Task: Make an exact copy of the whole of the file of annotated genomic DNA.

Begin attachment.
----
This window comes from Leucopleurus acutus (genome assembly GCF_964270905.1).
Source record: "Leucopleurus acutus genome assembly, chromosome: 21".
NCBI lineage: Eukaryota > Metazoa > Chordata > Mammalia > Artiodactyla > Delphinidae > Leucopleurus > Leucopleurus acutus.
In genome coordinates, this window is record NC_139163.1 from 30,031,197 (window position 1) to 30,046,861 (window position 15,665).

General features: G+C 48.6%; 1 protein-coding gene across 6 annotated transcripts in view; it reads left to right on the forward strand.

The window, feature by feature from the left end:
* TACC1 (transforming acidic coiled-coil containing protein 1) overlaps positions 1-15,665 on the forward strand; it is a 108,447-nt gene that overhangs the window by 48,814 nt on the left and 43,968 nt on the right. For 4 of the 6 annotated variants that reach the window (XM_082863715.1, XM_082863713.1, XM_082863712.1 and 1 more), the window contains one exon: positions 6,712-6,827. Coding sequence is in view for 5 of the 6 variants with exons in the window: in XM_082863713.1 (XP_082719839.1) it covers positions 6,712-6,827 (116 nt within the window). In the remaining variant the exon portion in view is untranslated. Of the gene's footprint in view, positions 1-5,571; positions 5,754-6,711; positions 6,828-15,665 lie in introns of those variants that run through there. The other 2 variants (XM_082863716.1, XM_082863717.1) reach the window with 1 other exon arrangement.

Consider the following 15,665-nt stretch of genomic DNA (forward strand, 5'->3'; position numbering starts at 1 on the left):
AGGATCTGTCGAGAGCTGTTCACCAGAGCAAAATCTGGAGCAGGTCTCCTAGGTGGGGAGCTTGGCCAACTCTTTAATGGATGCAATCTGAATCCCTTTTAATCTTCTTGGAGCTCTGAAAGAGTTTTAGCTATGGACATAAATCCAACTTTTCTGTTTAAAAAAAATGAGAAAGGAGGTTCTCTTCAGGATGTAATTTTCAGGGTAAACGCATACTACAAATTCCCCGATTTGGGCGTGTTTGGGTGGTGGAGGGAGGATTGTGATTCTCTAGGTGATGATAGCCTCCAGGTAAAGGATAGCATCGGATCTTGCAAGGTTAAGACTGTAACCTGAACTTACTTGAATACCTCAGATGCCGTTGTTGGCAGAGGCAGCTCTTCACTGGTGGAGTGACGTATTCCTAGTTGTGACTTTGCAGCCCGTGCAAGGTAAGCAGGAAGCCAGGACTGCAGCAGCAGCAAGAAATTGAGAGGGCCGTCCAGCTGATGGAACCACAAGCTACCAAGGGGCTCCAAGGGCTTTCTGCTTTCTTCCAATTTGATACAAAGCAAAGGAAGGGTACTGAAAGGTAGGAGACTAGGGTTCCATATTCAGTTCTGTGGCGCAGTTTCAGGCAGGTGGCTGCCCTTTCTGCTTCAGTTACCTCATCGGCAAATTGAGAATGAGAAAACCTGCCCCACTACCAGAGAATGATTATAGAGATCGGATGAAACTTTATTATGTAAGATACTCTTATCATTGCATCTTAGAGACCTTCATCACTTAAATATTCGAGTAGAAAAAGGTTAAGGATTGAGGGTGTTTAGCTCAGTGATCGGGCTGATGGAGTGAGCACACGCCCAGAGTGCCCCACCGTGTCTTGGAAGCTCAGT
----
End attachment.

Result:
This window comes from Leucopleurus acutus (genome assembly GCF_964270905.1).
Source record: "Leucopleurus acutus genome assembly, chromosome: 21".
NCBI lineage: Eukaryota > Metazoa > Chordata > Mammalia > Artiodactyla > Delphinidae > Leucopleurus > Leucopleurus acutus.
In genome coordinates, this window is record NC_139163.1 from 30,031,197 (window position 1) to 30,046,861 (window position 15,665).

General features: G+C 48.6%; 1 protein-coding gene across 6 annotated transcripts in view; it reads left to right on the forward strand.

The window, feature by feature from the left end:
* TACC1 (transforming acidic coiled-coil containing protein 1) overlaps positions 1-15,665 on the forward strand; it is a 108,447-nt gene that overhangs the window by 48,814 nt on the left and 43,968 nt on the right. For 4 of the 6 annotated variants that reach the window (XM_082863715.1, XM_082863713.1, XM_082863712.1 and 1 more), the window contains one exon: positions 6,712-6,827. Coding sequence is in view for 5 of the 6 variants with exons in the window: in XM_082863713.1 (XP_082719839.1) it covers positions 6,712-6,827 (116 nt within the window). In the remaining variant the exon portion in view is untranslated. Of the gene's footprint in view, positions 1-5,571; positions 5,754-6,711; positions 6,828-15,665 lie in introns of those variants that run through there. The other 2 variants (XM_082863716.1, XM_082863717.1) reach the window with 1 other exon arrangement.

Consider the following 15,665-nt stretch of genomic DNA (forward strand, 5'->3'; position numbering starts at 1 on the left):
AGGATCTGTCGAGAGCTGTTCACCAGAGCAAAATCTGGAGCAGGTCTCCTAGGTGGGGAGCTTGGCCAACTCTTTAATGGATGCAATCTGAATCCCTTTTAATCTTCTTGGAGCTCTGAAAGAGTTTTAGCTATGGACATAAATCCAACTTTTCTGTTTAAAAAAAATGAGAAAGGAGGTTCTCTTCAGGATGTAATTTTCAGGGTAAACGCATACTACAAATTCCCCGATTTGGGCGTGTTTGGGTGGTGGAGGGAGGATTGTGATTCTCTAGGTGATGATAGCCTCCAGGTAAAGGATAGCATCGGATCTTGCAAGGTTAAGACTGTAACCTGAACTTACTTGAATACCTCAGATGCCGTTGTTGGCAGAGGCAGCTCTTCACTGGTGGAGTGACGTATTCCTAGTTGTGACTTTGCAGCCCGTGCAAGGTAAGCAGGAAGCCAGGACTGCAGCAGCAGCAAGAAATTGAGAGGGCCGTCCAGCTGATGGAACCACAAGCTACCAAGGGGCTCCAAGGGCTTTCTGCTTTCTTCCAATTTGATACAAAGCAAAGGAAGGGTACTGAAAGGTAGGAGACTAGGGTTCCATATTCAGTTCTGTGGCGCAGTTTCAGGCAGGTGGCTGCCCTTTCTGCTTCAGTTACCTCATCGGCAAATTGAGAATGAGAAAACCTGCCCCACTACCAGAGAATGATTATAGAGATCGGATGAAACTTTATTATGTAAGATACTCTTATCATTGCATCTTAGAGACCTTCATCACTTAAATATTCGAGTAGAAAAAGGTTAAGGATTGAGGGTGTTTAGCTCAGTGATCGGGCTGATGGAGTGAGCACACGCCCAGAGTGCCCCACCGTGTCTTGGAAGCTCAGT